Think back about some of the Furst characters over the years, and the wonderful words Furst put to paper. Think about Khristo Stoianev, and Illya Goldman. Remember the way Furst described the German Funkmeister eating his sausage as he used trucks to hunt down the Opel network radio girl. Remember the drunken fisherman in Normandy who made it clear he was Norman, not French. This book has none of that. No memories that stick in my head and make me long for it like an old friend.

    Now to the narration. Personally, I like George Guidall doing Furst novels. I was disappointed for jump street seeing that he didn't do this one. Daniel Gerroll has done at least one other of Furst's novels that I can think of right off the top of my head, so I knew he was coming in with some experience. The problem I have is when crossover characters are portrayed by different narrates differently, even to the point of pronouncing their names differently. If you listed to the book, you'll hear about the count and know what I'm talking about. In the end though, I'm glad Guidall didn't do this book because I think it was so bad, that it may have impacted my feelings about him.

    I give the book three stars and that is generous. It probably only warrants two if I were honest with myself and not giving Furst a pass because of his numerous other five star novels. I'm just shattered that I waited two years for this to come out.

    4 of 5 people found this review helpful
  • The Shadow Militia: The Thousand Year Night

    • UNABRIDGED (6 hrs and 11 mins)
    • By Skip Coryell
    • Narrated By George Kuch
    • Whispersync for Voice-ready
    Overall
    (3)
    Performance
    (3)
    Story
    (3)

    Six months earlier in, The God Virus, the lights went out across America, throwing our country into turmoil and chaos, unleashing the demons of a million souls upon an unsuspecting humanity. Dan Branch and his family, caught in the meat grinder of societal collapse, battled their way back home, only to find a new and greater threat waiting for them. Once again, Dan and his family must fight for survival against impossible odds. But this time they are not alone.

    Michael says: "Good story, awful narration"
    "Good story, awful narration"
    Overall
    Performance
    Story

    This is basically the same review I wrote for the first book because my issues with it are identical, although Kuch does a much worse job in the sequel than he does in the original.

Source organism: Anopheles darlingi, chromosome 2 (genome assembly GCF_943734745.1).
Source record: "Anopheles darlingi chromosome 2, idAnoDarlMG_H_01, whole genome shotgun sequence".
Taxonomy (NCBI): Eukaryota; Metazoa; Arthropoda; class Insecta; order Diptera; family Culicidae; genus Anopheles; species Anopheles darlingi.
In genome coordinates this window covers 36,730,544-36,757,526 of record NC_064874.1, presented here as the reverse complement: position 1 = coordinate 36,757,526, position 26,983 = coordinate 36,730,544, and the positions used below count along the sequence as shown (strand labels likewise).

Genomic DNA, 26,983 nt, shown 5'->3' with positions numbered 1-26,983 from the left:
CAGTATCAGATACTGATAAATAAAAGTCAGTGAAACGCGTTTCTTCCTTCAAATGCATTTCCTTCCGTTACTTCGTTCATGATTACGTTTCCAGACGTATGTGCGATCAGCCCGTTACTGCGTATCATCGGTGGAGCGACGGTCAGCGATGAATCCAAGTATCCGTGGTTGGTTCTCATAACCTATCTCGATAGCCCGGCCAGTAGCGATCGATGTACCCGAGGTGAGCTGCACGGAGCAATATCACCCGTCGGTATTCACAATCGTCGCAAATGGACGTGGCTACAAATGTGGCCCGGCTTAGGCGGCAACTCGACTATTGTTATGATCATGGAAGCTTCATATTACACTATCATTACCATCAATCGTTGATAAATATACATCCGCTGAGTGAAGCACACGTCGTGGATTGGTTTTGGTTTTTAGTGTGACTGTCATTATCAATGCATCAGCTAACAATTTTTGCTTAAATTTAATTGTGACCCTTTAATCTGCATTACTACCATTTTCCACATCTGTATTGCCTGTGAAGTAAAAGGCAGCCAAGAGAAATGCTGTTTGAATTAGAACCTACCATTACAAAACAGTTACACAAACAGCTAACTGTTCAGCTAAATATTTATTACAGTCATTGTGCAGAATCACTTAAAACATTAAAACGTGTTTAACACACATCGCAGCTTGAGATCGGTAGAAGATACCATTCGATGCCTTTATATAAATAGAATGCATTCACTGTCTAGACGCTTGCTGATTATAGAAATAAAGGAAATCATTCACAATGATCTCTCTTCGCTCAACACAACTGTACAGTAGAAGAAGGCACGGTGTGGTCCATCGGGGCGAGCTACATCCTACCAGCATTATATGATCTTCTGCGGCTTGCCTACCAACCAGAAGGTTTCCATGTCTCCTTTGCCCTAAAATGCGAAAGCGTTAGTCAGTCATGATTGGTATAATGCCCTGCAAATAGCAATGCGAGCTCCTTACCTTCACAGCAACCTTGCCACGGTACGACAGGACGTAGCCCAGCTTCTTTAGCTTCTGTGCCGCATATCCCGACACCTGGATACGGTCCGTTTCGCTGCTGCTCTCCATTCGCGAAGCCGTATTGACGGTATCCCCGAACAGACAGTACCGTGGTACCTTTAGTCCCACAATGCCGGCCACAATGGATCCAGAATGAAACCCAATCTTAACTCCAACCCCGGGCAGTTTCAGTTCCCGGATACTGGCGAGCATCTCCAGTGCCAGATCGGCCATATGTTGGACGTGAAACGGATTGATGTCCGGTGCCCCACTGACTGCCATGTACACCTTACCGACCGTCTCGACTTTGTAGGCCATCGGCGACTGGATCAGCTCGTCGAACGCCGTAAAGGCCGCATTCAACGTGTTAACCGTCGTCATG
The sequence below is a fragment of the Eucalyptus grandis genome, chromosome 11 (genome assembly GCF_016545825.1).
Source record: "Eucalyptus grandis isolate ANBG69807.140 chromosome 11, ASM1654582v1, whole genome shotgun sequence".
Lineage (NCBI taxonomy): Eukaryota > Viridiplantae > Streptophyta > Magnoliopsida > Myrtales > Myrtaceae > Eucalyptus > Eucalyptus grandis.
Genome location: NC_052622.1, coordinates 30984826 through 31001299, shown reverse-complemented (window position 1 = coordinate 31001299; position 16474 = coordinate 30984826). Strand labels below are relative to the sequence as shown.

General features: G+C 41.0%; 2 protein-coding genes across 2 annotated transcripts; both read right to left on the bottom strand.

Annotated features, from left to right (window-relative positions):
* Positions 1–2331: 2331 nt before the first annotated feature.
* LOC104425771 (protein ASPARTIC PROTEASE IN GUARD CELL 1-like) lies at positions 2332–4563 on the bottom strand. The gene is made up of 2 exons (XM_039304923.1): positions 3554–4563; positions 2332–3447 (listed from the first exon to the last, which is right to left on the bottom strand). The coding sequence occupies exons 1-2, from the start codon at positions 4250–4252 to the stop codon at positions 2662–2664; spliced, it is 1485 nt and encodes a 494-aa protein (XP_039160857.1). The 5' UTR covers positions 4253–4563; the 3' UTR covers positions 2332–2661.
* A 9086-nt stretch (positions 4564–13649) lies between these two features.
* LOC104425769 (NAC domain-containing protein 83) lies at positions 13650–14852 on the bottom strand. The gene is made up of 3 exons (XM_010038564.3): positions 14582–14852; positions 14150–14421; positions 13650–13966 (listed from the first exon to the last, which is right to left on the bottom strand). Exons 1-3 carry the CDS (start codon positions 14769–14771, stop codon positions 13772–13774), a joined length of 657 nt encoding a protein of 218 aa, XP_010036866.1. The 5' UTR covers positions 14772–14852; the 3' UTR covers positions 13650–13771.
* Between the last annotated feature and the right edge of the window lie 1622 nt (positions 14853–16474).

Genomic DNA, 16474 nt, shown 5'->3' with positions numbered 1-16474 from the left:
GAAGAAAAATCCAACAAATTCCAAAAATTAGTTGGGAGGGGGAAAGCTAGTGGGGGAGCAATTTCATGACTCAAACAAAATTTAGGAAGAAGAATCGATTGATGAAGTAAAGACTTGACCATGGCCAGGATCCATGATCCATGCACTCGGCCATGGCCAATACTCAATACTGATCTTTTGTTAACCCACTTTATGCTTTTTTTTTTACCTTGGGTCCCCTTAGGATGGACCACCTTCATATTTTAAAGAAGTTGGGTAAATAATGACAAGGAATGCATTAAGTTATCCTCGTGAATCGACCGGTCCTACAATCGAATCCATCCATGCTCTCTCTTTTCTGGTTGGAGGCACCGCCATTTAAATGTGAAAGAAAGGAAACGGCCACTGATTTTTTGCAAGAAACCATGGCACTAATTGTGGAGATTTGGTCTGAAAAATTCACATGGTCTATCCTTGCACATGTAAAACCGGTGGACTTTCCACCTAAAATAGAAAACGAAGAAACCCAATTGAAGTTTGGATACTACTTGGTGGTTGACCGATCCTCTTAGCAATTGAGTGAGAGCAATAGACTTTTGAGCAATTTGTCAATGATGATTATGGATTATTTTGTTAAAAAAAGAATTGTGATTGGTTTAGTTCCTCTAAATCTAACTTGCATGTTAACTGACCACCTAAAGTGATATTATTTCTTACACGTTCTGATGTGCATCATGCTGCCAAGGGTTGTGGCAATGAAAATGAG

The militia ideas are really good, and the ending of the book makes me want to look for another volume to find out what the big secrets are. The problem is, I will absolutely not buy another Coryell book if it is narrated by George Kuch.

    Also, I will say that the bad guys in this book are very underdeveloped and one-dimensional.

    For me, where this book completely fell apart was with George Kuch and his awful narration. When you listen to this book, Kuch sounds as if he has never read anything out loud before. He stumbles through sentences, fumbles over words, and pronounces things however he likes. He adds pauses where none are intended or appropriate, and rushes while speaking in the most awkward of times.

    The worst part about this is that had there been a director or producer involved in the production of this book, they would have said, "Wait George, we need to re-record that paragraph because you made about four mistakes." The issue here is that George just plows through and leaves the errors as-is. Either he doesn't realize how bad he is, or he doesn't care.

    Then in the end, the author of this book, Skip Coryell, holds the production copyright. That means that Coryell paid Kuch to do the narration, and accepted this awful production as-is. If I were the author, I would have rejected this out of had, and made Kuch go back and fix every one of his errors so my hard work as an author doesn't sound like it was produced by some first-time New Yorker who stumbles and fumbles and makes every single character sound like they too are from urban New York.

    0 of 0 people found this review helpful
  • The God Virus

    • UNABRIDGED (7 hrs and 48 mins)
    • By Skip Coryell
    • Narrated By George Kuch
    • Whispersync for Voice-ready
    Overall
    (9)
    Performance
    (8)
    Story
    (9)